Louise had been gone for lots of years, too. A long time. She had needed medicines that the insurance wouldn’t always cover, and that had set them back. But now Louise was gone, gone for a long time, it seemed. Maybe just a couple of years… but it was hard to believe that the time was not longer.

The Internet connection cost money every month, but it wasn’t worth a dime, and he had unsubscribed. Half the time he couldn’t connect at all: the rainbow wheel just spun and spun. He hadn’t missed the computer so far. He didn’t use it often enough to remember where everything was that needed clicking, and the scraps of paper where he wrote passwords kept disappearing under other scraps of paper. Before he canceled, Liddie Garcia would sometimes come in and help him figure things out when she delivered the mail. Then when he mentioned to her one afternoon that he was done with computers, she said that her smartphone wouldn’t work out here, but that she could help him check his account at the Post Office if he would remember the password and come in once a month. He told her to help him remember “liddie4everfriend”, and her round olive cheeks grew rounder and browner. She said he shouldn’t tell anyone his password, but he said that he had already told her and he wasn’t going to change it—that he would be sure to remember this one. So she told him just to pick one of the words and capitalize all the letters. She said that would be safer.

The email he wouldn’t miss. Ben had never written emails since their first child was born, and Dan hated emails, anyway. From Ben, he hated the offers of money and the lame cover-ups of his wife’s prejudices—the apologies for not visiting. In his heart, he thanked his son for the money offers… and in his heart, he understood about the missed visits. There was nothing out here to attract a modern young woman who played tennis. But he didn’t know how to write those things. So a paper letter twice a year was better than an email once a day.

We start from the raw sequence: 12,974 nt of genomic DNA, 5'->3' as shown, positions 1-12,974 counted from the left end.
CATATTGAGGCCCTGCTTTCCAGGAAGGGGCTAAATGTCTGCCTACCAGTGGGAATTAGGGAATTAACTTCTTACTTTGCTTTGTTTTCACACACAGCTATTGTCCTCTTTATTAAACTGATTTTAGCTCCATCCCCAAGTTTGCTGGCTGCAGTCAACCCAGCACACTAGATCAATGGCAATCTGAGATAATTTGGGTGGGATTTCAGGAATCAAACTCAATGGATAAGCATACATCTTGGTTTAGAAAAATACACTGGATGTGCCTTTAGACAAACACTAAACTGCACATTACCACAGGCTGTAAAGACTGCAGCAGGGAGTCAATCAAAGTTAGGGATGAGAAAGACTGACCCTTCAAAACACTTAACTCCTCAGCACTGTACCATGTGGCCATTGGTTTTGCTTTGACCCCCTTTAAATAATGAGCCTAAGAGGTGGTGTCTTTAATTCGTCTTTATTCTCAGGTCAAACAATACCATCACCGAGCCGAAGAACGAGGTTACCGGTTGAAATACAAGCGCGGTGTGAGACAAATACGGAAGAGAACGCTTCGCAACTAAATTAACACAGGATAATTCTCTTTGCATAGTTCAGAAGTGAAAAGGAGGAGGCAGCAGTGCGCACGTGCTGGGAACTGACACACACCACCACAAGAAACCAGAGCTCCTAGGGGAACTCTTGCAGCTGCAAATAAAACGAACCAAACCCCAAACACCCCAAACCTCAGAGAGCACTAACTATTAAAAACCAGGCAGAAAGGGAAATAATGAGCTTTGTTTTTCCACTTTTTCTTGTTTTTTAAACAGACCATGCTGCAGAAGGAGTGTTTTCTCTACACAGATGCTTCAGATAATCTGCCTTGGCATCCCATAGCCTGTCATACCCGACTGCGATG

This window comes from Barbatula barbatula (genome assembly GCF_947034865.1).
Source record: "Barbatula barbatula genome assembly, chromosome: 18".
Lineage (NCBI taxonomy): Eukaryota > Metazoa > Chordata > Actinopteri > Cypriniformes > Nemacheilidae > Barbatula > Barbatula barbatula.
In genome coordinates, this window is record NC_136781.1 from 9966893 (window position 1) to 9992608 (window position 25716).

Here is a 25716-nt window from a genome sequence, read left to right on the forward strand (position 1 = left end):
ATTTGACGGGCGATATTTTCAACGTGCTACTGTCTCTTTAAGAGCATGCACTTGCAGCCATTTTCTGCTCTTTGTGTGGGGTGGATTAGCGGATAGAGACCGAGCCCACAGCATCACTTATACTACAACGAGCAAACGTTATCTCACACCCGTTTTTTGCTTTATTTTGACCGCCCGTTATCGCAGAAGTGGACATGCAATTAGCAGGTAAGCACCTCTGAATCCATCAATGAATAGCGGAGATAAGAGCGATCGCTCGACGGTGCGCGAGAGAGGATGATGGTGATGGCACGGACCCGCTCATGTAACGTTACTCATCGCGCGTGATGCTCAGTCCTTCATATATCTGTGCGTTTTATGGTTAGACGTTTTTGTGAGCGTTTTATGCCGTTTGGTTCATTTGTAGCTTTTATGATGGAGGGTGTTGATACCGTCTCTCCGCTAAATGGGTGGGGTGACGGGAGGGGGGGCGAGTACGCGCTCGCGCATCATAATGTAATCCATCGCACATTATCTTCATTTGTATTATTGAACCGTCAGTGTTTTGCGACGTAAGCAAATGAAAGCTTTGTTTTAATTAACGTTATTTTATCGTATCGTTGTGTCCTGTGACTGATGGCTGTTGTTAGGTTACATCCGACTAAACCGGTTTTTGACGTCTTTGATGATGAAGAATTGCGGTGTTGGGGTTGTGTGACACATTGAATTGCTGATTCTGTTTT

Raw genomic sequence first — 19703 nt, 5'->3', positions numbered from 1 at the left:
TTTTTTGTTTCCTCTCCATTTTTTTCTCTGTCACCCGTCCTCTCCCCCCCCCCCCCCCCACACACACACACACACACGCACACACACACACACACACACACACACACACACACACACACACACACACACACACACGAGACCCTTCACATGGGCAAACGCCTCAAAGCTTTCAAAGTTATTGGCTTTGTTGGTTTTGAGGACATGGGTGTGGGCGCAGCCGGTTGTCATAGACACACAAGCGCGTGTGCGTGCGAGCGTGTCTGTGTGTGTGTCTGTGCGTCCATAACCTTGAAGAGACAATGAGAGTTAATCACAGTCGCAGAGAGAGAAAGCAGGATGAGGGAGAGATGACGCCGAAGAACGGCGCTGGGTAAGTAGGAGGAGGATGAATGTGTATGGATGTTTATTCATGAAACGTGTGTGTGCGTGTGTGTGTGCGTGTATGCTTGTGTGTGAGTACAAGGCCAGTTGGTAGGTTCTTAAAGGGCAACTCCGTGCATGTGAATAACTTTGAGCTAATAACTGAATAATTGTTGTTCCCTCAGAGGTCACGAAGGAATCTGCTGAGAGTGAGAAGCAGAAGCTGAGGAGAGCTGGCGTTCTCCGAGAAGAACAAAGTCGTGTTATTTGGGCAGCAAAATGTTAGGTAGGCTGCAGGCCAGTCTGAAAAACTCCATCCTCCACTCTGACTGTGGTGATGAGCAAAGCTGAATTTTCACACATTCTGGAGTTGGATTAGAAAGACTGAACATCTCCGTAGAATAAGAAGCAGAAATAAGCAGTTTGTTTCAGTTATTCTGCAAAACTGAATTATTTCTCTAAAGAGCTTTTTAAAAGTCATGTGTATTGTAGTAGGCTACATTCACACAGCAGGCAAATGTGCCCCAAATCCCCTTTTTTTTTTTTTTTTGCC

And then there were the other offers of money, the ones that always ended up costing you money. He had bought a little silver once to safeguard his savings… and then he never saw the silver. They had it in a safety deposit box somewhere, they said, where they looked at it and polished it once a year and then charged him two hundred dollars. That did it for emails, as far as he was concerned.

For a medicine cabinet, he had the desert all around him. The prickly pear fronds gave him all kinds of good vitamins, better than pills from the drug store, and their red-and-white apples were sweet in the late summer. Aloe vera was everywhere in spotted, barbed daggers. A very small draught of peyote tea could perk him back up if he felt himself spiraling downward. Louise had refused to touch any of it… and look where it got her. All those expensive capsules in bottles, and it only reduced the kind of cross he could afford to put over her.

In the springtime, on his twice-weekly walk to her grave in the cemetery at the edge of town, he would sometimes see doves and track down their nests. He could keep the eggs refrigerated for a while, in case his hens weren’t laying. But he needed electricity for the Frigidaire, so that wasn’t exactly another feather for the old ways. He wasn’t quite ready to give up the TV, either. He didn’t have cable and was largely reduced to the local news (which he ignored), Tom and Jerry in the mornings, and reruns of The Rockford Files and Walker, Texas Ranger in the evenings. He had heard that most of those actors were dead now. Only the cat and the mouse never got old, apparently.